8. Any particular Pac12 match-up/rivalry you are looking forward to this Fall?
Brian: The PAC12 should be a great conference to watch next season. WSU vs Cal should be great with the Mentor/Protege story line. And Cal has ran all over WSU for an entire decade, if you beat us it'll be a nice change of pace just to see it happen through the air.
Mark: I'm looking forward to any Pac-12 game WSU has a legitimate shot of winning so that will most likely be Colo ... /checks schedule ... oh WSU doesn't play Colorado this season? Crap.
Jeff: Arizona State. The Cougs play the Sun Devils on Halloween night in a Thursday ESPN broadcast and hoooooo boy the crowd is going to be loud and lubed up. If WSU is going to pull off an improbable win, that would seem like a good place to do it.
9. What are the specific injury concerns coming out of this spring?
Mark: By the end of spring, it seemed half of WSU's roster was standing on the sideline with some sort of injury. While most of the injuries don't appear to be severe, they are still cause for concern. The defensive line was hit especially hard as both Ioane Guata and Toni Pole sat out large chunks of spring.
I know this is a major surprise, but WSU's roster isn't exactly loaded with 300-pound defensive tackles. WSU was significantly better with Guata on the field last season and with the lack of depth behind him, he may be the most important player on WSU's defense. Pole is solid in his own right and there is a major dropoff at defensive tackle following the top two.
Brian: What are you talking about Mark? Coach Leach doesn't release any injury information. Everyone is happy, healthy, the coaching staff is just thrilled to have them around, and they are doing exactly what is asked of them.
10. Based on what you've seen, who is ready to take a major leap this fall?
Brian: Linebacker Darryl Monroe was a key figure on defense last year, and could develop into one of the top linebackers in the conference this season. He plays in the middle of Coach Breske's 3-4, is very stout against the run and Breske isn't afraid to fire him up the A gaps. The 4-3 scheme is aggressive, often stunting on the majority of plays in any given series, and Monroe is a very athletic part of what should be an above average front seven for WSU. Last season a safety led the team in tackles, Monroe will hopefully take some of that burden and cause some ruckus in the backfield every once in a while.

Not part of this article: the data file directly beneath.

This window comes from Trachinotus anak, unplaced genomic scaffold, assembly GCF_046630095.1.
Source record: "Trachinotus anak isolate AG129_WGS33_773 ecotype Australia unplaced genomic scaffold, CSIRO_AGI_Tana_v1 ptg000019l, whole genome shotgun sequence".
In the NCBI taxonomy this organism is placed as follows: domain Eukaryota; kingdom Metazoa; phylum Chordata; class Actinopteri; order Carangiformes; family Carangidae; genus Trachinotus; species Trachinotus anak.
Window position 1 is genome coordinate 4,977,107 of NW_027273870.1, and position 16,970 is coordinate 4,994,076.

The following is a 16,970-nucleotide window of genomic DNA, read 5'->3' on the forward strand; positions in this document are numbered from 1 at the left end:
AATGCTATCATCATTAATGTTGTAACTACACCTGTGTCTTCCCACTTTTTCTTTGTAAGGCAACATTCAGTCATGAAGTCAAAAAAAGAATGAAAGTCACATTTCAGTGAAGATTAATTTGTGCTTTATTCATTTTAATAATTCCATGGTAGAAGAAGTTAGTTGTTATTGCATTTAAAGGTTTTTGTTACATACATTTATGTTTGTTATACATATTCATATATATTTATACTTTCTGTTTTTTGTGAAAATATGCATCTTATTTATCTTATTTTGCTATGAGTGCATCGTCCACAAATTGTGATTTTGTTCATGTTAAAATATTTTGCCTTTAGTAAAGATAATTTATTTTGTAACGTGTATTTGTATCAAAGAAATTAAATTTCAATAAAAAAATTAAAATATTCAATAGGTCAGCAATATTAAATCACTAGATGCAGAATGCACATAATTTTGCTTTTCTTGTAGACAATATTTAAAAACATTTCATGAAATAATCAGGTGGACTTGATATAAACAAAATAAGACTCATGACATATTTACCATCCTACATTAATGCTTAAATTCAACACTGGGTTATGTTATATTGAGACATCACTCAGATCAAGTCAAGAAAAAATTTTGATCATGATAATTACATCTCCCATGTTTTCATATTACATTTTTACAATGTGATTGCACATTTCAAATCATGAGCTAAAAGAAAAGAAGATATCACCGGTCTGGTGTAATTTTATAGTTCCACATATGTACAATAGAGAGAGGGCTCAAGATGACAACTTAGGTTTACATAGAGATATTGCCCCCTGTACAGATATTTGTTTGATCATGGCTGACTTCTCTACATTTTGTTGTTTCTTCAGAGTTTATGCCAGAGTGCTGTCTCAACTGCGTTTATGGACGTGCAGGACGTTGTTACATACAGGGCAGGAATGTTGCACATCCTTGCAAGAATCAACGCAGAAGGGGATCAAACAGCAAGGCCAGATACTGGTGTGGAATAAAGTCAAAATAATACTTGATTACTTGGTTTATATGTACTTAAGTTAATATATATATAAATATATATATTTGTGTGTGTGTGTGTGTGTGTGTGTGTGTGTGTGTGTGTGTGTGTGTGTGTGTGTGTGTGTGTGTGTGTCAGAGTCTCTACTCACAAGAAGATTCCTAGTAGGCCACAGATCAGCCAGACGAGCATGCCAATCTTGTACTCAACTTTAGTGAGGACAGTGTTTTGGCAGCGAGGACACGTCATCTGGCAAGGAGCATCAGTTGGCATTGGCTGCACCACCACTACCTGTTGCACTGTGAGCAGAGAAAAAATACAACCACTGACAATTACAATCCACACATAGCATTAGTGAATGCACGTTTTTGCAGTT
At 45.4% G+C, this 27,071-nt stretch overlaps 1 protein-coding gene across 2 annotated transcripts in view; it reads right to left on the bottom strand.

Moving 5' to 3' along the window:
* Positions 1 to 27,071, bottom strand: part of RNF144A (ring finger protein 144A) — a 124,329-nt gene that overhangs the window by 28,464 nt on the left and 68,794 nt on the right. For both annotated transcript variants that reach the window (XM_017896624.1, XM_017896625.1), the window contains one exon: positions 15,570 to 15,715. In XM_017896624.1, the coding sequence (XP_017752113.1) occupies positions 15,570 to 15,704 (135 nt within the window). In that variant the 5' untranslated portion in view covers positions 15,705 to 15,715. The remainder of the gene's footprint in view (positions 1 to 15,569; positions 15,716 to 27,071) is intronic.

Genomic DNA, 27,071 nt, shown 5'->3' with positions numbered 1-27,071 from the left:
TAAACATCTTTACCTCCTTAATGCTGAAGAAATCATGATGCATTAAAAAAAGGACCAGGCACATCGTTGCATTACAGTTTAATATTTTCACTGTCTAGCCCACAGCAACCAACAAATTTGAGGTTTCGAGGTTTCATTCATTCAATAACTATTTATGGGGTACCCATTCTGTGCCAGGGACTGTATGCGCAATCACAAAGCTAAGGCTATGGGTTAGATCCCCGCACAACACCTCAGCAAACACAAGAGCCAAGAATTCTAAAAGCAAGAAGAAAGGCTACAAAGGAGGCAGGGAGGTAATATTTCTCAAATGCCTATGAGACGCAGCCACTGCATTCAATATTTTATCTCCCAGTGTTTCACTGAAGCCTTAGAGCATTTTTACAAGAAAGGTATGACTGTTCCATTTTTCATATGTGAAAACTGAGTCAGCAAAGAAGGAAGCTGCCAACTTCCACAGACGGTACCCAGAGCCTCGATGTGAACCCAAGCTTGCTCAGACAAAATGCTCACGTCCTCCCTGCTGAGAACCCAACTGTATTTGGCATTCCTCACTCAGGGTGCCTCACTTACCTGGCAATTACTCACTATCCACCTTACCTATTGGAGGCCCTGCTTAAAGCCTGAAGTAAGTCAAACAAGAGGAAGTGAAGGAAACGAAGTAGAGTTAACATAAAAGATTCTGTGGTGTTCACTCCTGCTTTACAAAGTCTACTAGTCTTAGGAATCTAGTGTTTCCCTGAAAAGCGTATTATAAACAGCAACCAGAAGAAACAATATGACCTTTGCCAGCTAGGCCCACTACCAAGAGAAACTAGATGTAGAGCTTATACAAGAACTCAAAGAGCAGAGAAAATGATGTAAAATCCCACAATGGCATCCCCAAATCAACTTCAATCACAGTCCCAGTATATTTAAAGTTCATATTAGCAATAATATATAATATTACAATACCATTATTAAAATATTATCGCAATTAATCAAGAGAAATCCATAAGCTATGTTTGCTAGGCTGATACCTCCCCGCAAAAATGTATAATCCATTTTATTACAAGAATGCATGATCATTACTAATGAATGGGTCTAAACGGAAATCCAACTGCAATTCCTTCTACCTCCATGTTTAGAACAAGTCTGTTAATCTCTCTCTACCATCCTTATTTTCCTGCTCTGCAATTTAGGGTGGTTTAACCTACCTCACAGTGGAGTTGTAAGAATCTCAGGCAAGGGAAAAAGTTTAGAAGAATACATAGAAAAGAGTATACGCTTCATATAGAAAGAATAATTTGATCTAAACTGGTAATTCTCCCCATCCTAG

Mark: WSU had major issues at safety in recent seasons (see GIF below) and for a brief period to open last season, freshman Taylor Taliulu appeared to be a potential solution. He started the season-opener, but was soon out of the rotation completely.
Going from the starting safety to never seeing the field in three games was a dramatic shift and defensive coordinator Mike Breske hinted at confidence issues being part of the reason. Tailulu is an impressive athlete and has a lot of potential if he is able to move past whatever issues kept him off the field last season.
Jeff: Teondray Caldwell. The running back flashed some potential last year when he had some actual space to run, and if the offensive line can put together some competent performances, he could be the kind of gashing runner Leach covets. He has a nice burst at the hole and is shifty in space. He was banged up a little last year as a true freshman, so here's to hoping a year of strength and conditioning has prepared him better.
11. Explain the Marquess Wilson departure. Is this an isolated incident of a player just not getting along with new coaches, or a where-there's-smoke indictment of Mike Leach's program?
Jeff: It was an isolated incident ... and it wasn't. Obviously, no other player had as public of a spat with the coaches as Wilson. But he wasn't alone in his unhappiness with the change in regime: About 20 guys left the program in the first 12 months of Mike Leach. Most of them were guys who probably didn't belong in a Pac-12 program to begin with, but still -- there was plenty of grumbling on the way out. The difference between Paul Wulff and Mike Leach in terms of expectations and how players are dealt with is stark, and the transition from one to the other was difficult. Wilson was just the most high profile example of that.